Collective investment schemes

There are two main types of collective investment scheme – unit trusts and investment trusts.

Unit trusts

Unit trusts pool funds together under one umbrella and then manage them en-masse. Investors pay into the unit trust, which then buys assets such as equities or bonds on their behalf.

The monetary value of these assets is divided by the number of units issued when the fund is created to give an initial unit value. This value then fluctuates as the underlying assets trade daily and investors put money in or take money out. As there is no limit to how many units can be created or redeemed on an ongoing basis, unit trusts are known as open-ended funds.

Investment trusts

An investment trust works along the same principle of raising money from investors to buy assets that it manages on behalf of them all. The main difference is that the investment trust is created by selling a fixed number of shares at the outset. As no new shares are created, investment trusts are known as closed-end funds.

Types of investment funds

There are a few broad categories of funds available via a unit trust and investment trust. The type of fund(s) you choose will depend on your investment goals and attitude to risk.

Equity funds invest in a range of company shares that offer capital gains when share prices rise, along with an opportunity to receive the dividends that some companies pay periodically. However, share values may fall, sometimes dramatically and dividends can be cut if companies run into cash problems.

Equity income funds specifically target the companies that pay strong dividends or have the potential to raise their pay-outs. This has proved a particularly successful strategy during a recessionary environment, as the dividends can act as a cushion against lower returns from falling share prices.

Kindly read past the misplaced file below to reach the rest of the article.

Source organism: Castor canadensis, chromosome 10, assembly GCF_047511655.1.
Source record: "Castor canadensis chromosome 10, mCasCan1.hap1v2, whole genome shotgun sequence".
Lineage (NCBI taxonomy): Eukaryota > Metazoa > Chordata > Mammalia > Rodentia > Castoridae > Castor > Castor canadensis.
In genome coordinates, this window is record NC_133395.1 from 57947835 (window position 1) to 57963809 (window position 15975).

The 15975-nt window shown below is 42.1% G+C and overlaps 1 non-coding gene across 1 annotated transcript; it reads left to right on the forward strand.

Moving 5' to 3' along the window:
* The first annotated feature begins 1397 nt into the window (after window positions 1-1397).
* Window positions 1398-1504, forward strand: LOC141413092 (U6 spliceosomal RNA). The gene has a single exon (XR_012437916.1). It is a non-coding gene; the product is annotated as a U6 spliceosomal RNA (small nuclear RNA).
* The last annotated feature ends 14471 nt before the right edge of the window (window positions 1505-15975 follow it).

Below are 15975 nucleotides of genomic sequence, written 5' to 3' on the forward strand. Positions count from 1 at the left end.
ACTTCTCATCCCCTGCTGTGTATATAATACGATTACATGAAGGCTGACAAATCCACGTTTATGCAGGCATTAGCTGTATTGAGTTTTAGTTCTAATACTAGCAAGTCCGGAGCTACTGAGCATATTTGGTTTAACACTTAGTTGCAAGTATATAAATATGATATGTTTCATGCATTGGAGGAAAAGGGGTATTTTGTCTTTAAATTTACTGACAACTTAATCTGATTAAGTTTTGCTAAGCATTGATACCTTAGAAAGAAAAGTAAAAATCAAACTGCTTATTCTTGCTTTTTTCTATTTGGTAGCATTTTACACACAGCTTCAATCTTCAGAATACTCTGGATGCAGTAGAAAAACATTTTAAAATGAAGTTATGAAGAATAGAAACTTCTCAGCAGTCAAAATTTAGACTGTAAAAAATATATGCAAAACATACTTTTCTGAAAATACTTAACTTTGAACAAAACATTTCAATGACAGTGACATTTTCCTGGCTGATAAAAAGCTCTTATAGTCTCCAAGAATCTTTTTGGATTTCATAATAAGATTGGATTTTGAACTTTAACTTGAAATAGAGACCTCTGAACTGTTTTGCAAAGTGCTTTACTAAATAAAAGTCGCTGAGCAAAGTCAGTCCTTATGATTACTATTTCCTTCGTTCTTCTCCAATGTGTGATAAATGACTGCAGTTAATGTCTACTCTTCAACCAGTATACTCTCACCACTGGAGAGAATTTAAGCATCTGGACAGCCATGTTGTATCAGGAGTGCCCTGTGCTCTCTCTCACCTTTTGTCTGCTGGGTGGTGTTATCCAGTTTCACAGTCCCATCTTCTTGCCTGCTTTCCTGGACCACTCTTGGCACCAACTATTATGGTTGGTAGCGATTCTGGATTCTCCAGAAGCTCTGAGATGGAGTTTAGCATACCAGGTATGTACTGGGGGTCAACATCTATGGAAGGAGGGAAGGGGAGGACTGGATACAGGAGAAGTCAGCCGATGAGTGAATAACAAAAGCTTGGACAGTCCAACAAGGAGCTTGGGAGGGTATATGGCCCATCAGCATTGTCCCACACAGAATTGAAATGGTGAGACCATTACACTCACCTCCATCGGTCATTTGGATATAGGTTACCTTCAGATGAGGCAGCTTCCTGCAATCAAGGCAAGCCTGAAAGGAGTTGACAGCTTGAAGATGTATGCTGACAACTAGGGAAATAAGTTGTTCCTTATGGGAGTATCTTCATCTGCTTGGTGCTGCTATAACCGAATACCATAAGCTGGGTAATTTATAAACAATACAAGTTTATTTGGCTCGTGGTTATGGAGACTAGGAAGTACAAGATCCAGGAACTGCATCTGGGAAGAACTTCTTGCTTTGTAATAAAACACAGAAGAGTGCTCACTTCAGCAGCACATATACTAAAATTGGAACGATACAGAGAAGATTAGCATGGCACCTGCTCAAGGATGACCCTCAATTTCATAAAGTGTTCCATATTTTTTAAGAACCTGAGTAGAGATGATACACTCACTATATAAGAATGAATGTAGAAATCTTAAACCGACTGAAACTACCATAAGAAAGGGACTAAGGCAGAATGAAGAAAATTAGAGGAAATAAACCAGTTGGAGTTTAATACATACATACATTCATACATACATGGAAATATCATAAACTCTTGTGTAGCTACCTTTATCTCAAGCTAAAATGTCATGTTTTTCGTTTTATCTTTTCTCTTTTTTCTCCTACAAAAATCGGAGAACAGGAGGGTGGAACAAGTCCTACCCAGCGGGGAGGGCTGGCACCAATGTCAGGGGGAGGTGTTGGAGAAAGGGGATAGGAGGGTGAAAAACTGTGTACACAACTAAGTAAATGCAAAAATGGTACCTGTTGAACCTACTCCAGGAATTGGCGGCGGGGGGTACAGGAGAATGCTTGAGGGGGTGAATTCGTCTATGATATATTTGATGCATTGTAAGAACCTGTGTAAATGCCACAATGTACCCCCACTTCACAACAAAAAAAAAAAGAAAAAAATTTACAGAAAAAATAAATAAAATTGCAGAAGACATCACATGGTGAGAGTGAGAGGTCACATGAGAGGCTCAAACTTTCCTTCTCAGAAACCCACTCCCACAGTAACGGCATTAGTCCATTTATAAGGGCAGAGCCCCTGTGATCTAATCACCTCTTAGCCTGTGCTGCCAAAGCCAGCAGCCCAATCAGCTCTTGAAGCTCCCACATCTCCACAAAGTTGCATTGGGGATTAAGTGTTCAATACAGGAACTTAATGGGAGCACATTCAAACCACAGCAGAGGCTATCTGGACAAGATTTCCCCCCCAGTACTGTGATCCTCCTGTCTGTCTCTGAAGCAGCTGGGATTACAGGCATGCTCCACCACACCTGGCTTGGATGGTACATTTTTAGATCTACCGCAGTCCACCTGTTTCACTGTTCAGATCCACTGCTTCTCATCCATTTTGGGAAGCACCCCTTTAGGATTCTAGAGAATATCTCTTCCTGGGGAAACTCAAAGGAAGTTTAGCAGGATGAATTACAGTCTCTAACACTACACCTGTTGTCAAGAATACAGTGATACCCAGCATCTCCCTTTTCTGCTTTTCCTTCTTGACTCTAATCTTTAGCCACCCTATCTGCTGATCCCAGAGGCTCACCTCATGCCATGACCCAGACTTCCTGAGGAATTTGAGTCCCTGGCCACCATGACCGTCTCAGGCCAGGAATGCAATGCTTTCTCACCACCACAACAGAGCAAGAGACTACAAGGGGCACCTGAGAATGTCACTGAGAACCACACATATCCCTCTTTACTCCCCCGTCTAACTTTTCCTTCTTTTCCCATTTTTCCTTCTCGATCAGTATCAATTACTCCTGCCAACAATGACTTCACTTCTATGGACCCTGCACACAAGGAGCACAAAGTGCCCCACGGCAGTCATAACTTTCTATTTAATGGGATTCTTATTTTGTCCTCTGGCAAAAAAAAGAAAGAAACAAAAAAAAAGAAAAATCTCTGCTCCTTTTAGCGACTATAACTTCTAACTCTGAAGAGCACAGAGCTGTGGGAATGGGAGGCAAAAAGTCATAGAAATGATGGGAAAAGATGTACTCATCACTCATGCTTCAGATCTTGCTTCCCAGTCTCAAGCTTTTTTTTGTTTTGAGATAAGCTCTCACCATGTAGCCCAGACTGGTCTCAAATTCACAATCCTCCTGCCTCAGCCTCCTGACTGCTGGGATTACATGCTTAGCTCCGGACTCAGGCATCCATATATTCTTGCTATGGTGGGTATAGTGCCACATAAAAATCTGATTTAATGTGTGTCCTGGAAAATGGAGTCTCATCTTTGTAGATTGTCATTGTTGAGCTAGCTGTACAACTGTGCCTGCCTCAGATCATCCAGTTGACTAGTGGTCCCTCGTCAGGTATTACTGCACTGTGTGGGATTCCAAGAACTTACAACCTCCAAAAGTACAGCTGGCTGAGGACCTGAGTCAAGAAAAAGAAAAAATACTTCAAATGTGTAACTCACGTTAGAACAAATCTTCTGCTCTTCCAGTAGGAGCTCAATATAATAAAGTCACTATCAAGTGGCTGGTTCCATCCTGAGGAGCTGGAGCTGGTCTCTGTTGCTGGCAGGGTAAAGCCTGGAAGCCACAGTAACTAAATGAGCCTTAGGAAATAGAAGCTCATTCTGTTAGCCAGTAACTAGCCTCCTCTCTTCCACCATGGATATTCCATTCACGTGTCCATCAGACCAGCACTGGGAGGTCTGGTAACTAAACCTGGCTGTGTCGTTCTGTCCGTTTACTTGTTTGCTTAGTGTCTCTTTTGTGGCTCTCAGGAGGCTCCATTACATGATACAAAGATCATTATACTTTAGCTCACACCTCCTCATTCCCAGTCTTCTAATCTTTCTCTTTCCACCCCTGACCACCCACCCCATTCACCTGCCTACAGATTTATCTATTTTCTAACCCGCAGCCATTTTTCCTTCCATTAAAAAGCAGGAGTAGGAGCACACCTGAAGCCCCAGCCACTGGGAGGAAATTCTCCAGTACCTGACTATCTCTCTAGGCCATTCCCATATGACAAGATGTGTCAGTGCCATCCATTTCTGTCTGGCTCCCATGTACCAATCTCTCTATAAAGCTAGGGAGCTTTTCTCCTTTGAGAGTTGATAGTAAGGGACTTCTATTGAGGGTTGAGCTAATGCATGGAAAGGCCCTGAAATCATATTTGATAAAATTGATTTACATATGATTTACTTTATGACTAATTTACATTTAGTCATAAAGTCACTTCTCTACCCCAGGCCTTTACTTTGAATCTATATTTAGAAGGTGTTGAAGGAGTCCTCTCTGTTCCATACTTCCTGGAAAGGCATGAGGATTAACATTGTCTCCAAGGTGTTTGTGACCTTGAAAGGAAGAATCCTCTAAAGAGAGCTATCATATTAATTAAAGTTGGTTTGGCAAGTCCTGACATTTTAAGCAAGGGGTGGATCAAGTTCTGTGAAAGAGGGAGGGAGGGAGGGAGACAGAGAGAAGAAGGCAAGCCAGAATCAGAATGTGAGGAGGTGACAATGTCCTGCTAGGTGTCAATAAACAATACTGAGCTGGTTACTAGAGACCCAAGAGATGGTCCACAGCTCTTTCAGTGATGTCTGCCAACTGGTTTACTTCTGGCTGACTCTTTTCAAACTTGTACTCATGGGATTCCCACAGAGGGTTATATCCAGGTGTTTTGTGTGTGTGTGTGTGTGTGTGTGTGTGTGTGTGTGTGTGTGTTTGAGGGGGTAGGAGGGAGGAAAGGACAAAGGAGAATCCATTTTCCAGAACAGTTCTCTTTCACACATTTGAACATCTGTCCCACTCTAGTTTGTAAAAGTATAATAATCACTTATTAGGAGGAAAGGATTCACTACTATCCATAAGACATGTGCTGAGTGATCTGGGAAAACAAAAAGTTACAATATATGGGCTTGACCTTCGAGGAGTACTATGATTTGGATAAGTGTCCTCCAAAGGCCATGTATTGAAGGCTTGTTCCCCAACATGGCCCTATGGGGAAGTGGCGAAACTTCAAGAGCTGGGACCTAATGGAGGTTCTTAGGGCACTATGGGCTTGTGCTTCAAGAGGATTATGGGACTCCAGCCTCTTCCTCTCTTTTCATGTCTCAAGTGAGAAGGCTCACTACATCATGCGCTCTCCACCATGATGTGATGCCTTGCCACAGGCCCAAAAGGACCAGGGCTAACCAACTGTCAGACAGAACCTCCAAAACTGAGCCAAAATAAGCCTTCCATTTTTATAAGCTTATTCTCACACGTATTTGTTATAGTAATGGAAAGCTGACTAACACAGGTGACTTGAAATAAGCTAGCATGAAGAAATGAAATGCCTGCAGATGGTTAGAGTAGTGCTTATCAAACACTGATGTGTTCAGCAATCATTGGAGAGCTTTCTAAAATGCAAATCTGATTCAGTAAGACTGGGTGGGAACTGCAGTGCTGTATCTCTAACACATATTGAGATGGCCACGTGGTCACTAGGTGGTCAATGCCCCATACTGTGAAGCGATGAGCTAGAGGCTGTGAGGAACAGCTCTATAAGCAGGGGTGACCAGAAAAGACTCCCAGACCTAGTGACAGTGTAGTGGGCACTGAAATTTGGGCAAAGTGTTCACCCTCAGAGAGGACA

Multi-asset funds invest in a range of equities, bonds, commodities (including gold), money markets and real estate. These can be an efficient means of reducing risk by investing across a wide range of assets, so that you don’t have all your eggs in one basket.

Specialist funds target countries or sectors that require expert knowledge by their fund managers to avoid the riskiest areas of the market and to maximise returns. Many have sprung up covering emerging markets such as Asia and Latin America, to sector-based funds, such as commodities.

Absolute return funds aim to produce a positive return over time, regardless of the prevailing market conditions. The ability to produce positive returns is typically assessed on a rolling 12 month basis.

Capital at risk. All financial investments involve an element of risk. Therefore, the value of your investment and the income from it will vary and your initial investment amount cannot be guaranteed.
The figures shown on this page are fictional examples to explain the types of investments you may consider.. Past Performance is not a reliable indicator of future results and should not be the sole factor of consideration when selecting a product or strategy.